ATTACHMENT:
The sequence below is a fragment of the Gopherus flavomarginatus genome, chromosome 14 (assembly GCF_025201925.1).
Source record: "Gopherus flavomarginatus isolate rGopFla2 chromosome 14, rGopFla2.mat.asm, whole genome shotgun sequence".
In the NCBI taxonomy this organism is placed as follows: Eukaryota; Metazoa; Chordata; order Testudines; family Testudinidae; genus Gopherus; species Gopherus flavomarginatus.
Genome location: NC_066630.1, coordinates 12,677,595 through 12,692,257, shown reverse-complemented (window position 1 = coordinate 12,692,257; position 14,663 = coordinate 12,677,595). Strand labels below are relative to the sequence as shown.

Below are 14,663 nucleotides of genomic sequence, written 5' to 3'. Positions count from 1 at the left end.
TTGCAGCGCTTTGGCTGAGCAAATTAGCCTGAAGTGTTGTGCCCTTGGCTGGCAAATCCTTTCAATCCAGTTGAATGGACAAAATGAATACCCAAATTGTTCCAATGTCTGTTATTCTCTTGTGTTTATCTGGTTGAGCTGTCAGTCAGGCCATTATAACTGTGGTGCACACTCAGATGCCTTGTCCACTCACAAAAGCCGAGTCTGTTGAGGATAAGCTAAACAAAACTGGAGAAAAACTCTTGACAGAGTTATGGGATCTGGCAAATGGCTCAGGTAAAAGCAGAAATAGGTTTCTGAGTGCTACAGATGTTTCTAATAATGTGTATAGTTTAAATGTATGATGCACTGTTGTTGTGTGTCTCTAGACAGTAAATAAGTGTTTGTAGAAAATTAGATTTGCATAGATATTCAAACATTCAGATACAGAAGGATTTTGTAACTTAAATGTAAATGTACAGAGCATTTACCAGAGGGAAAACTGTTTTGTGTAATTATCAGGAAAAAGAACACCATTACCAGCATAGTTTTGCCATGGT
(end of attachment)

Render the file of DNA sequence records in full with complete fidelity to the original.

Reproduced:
The sequence below is a fragment of the Gopherus flavomarginatus genome, chromosome 14 (assembly GCF_025201925.1).
Source record: "Gopherus flavomarginatus isolate rGopFla2 chromosome 14, rGopFla2.mat.asm, whole genome shotgun sequence".
In the NCBI taxonomy this organism is placed as follows: Eukaryota; Metazoa; Chordata; order Testudines; family Testudinidae; genus Gopherus; species Gopherus flavomarginatus.
Genome location: NC_066630.1, coordinates 12,677,595 through 12,692,257, shown reverse-complemented (window position 1 = coordinate 12,692,257; position 14,663 = coordinate 12,677,595). Strand labels below are relative to the sequence as shown.

Below are 14,663 nucleotides of genomic sequence, written 5' to 3'. Positions count from 1 at the left end.
TTGCAGCGCTTTGGCTGAGCAAATTAGCCTGAAGTGTTGTGCCCTTGGCTGGCAAATCCTTTCAATCCAGTTGAATGGACAAAATGAATACCCAAATTGTTCCAATGTCTGTTATTCTCTTGTGTTTATCTGGTTGAGCTGTCAGTCAGGCCATTATAACTGTGGTGCACACTCAGATGCCTTGTCCACTCACAAAAGCCGAGTCTGTTGAGGATAAGCTAAACAAAACTGGAGAAAAACTCTTGACAGAGTTATGGGATCTGGCAAATGGCTCAGGTAAAAGCAGAAATAGGTTTCTGAGTGCTACAGATGTTTCTAATAATGTGTATAGTTTAAATGTATGATGCACTGTTGTTGTGTGTCTCTAGACAGTAAATAAGTGTTTGTAGAAAATTAGATTTGCATAGATATTCAAACATTCAGATACAGAAGGATTTTGTAACTTAAATGTAAATGTACAGAGCATTTACCAGAGGGAAAACTGTTTTGTGTAATTATCAGGAAAAAGAACACCATTACCAGCATAGTTTTGCCATGGT